MEMs

Creating the Future: A Better Way to Map Terrain

Mark Skoog, an aerospace engineer at NASA's Armstrong Flight Research Center, led the development of new software that stores terrain data in a more efficient and accurate way. The achievement, Skoog says, opens the prospect of anyone – yes, anyone – being able to fly.

Posted in: News, News, Aerospace, Imaging, Sensors
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AMRDEC Technologies to Improve Air and Missile Defense

Engineers at the U.S. Army Aviation and Missile Research, Development and Engineering Center (AMRDEC) are working on a trio of technologies to explore improving existing air and missile defense designs at lower costs and in less development time. Each of the technologies was developed out of a demand from the warfighter. Investment in current missile weapons is high so the Army prefers to improve what is in use instead of fielding new items. Also, soldiers have more trust in machinery they have used and experienced.

Posted in: News, Aerospace, Defense, Software, Test & Measurement
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Drop of Mock Nuclear Weapon Is First of New Flight Tests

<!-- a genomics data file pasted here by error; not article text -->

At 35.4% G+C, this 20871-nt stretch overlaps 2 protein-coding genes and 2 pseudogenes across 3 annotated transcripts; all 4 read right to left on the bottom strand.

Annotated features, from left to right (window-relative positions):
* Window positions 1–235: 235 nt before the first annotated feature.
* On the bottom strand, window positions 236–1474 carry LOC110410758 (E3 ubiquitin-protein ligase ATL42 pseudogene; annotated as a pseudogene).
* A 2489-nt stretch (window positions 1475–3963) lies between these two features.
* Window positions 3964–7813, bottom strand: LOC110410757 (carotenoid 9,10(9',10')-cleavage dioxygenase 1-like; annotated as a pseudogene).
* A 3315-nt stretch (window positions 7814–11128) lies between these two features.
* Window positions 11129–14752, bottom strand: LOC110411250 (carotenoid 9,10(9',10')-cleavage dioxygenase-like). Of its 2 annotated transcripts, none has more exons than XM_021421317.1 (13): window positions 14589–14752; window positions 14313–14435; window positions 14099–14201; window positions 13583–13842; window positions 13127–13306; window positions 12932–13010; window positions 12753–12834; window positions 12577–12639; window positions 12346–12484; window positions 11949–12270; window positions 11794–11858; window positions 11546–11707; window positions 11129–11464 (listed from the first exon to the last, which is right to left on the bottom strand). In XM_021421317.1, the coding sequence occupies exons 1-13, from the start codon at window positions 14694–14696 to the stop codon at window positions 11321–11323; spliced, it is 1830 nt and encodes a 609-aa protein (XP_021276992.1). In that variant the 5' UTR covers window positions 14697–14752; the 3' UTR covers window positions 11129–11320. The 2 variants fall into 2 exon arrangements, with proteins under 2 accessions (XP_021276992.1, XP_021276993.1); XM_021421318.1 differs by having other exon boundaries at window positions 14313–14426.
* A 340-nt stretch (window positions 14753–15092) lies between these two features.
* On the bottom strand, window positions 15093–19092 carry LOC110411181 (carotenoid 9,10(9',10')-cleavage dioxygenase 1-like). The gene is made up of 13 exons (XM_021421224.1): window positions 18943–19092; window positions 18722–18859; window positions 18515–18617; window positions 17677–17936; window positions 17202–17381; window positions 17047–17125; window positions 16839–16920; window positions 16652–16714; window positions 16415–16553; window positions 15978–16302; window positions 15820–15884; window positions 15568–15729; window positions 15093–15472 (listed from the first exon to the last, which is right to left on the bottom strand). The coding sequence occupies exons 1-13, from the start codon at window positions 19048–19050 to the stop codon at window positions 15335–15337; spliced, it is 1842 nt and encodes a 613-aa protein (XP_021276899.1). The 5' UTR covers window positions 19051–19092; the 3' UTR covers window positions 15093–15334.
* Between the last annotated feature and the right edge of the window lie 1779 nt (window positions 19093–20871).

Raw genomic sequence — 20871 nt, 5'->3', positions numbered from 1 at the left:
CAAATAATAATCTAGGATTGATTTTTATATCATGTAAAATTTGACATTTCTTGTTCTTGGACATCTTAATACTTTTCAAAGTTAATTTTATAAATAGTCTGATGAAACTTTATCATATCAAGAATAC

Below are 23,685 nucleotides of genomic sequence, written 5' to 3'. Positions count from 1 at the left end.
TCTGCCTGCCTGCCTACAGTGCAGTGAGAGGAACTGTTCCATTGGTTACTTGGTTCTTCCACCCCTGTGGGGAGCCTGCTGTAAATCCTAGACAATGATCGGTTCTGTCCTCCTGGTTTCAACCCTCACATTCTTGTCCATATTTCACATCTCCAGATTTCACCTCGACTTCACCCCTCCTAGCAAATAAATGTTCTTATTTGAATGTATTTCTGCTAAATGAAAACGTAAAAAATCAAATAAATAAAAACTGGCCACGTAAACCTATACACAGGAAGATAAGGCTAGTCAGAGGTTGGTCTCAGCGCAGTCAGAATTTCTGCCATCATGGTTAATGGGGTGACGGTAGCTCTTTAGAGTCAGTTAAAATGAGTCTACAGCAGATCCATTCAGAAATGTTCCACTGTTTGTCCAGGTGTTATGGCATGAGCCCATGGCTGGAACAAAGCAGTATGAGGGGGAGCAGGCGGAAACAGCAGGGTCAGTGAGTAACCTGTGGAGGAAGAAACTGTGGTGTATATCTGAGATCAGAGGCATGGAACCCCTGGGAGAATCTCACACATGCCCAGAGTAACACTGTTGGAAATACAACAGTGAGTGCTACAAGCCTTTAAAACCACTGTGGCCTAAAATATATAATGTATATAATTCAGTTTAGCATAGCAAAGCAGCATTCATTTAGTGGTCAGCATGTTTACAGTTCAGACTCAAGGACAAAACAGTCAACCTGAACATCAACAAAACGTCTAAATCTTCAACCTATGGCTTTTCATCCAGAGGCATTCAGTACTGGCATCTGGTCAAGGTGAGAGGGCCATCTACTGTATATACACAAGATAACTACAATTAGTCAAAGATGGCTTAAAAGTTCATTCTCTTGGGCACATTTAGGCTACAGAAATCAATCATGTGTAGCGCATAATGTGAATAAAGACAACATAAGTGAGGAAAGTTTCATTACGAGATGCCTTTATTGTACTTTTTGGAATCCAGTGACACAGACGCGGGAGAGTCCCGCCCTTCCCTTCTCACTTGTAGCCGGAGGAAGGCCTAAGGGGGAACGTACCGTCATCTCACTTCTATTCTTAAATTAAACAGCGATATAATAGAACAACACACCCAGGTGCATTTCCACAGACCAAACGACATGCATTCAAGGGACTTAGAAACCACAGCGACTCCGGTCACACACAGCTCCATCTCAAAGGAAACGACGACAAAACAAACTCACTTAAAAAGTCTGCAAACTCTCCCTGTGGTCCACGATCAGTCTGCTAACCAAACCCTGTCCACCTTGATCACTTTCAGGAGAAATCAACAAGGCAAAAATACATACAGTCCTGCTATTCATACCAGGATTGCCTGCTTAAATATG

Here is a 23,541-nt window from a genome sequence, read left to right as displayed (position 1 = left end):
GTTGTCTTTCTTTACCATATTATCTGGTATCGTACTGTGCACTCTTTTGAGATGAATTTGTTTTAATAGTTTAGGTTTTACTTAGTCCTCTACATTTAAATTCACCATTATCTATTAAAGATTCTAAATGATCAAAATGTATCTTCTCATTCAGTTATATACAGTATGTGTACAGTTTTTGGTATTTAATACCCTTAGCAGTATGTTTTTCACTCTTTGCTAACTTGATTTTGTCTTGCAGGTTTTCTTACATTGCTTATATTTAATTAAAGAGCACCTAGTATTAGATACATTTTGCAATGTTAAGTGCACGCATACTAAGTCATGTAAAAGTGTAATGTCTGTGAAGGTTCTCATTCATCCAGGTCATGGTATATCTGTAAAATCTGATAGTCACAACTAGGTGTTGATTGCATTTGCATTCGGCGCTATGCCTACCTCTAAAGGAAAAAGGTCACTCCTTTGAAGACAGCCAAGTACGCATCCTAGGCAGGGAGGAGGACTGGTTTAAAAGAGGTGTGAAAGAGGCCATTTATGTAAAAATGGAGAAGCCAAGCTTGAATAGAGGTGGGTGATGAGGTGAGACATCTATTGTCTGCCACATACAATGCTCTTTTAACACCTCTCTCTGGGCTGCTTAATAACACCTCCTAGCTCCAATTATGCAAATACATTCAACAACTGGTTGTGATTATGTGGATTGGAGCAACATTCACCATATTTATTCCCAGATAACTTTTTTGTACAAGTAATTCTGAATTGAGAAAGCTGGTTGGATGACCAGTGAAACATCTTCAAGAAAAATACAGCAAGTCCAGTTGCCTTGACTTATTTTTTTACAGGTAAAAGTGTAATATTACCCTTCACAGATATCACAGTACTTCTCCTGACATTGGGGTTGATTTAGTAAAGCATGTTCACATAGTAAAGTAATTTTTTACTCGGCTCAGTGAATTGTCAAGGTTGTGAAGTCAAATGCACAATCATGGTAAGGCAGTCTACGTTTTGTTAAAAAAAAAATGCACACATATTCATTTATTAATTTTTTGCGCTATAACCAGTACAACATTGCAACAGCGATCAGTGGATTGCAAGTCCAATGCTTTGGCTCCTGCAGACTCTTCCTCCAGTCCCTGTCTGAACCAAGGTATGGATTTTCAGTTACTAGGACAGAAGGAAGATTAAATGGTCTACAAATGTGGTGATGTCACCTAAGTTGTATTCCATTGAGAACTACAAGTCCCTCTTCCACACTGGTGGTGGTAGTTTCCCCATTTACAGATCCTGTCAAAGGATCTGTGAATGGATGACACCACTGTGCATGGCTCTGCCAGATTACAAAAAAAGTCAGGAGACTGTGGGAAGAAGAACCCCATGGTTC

From a distance, the drop of a mock nuclear weapon — containing only non-nuclear components — was a mere puff of dust rising from a dry lake bed at Nevada’s Tonopah Test Range. However, it marked the start of a new series of test flights vital to the nation’s B61-12 weapon refurbishment program. Initial data showed the test was a success, said officials at Sandia National Laboratories, which runs Tonopah. For months, teams will be analyzing a wealth of data they collected from this first of a qualification test series planned over the next three years.

Posted in: News, Defense, Test & Measurement
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Mobile High-Energy Laser Shoots Down Drones

A Stryker combat vehicle equipped with a 5kW laser and an array of sensors spent several minutes scanning the horizon for a wayward "enemy" drone. On a television screen in a nearby tent off Thompson Hill - a range used during the recent 10-day Maneuver Fires Integrated Experiment (MFIX) - observers watched the black and white output of those sensors on two flat-screen televisions. A crosshair was centered on the screen. When what appeared to be a drone entered the frame, the crosshairs locked on to it and followed it.

Posted in: News, Defense, Lasers & Laser Systems
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New System Assists X-Planes with Super-Fast Data Transmission

A network and communication architecture that can more efficiently move data from research aircraft, while using half the bandwidth of traditional methods, could eventually also enable data collection of precise measurements needed for testing the next generation of X-planes. Researchers at NASA Armstrong Flight Research Center integrated the new systems into a NASA King Air for three flights following extensive ground testing.

Posted in: News, Data Acquisition, Defense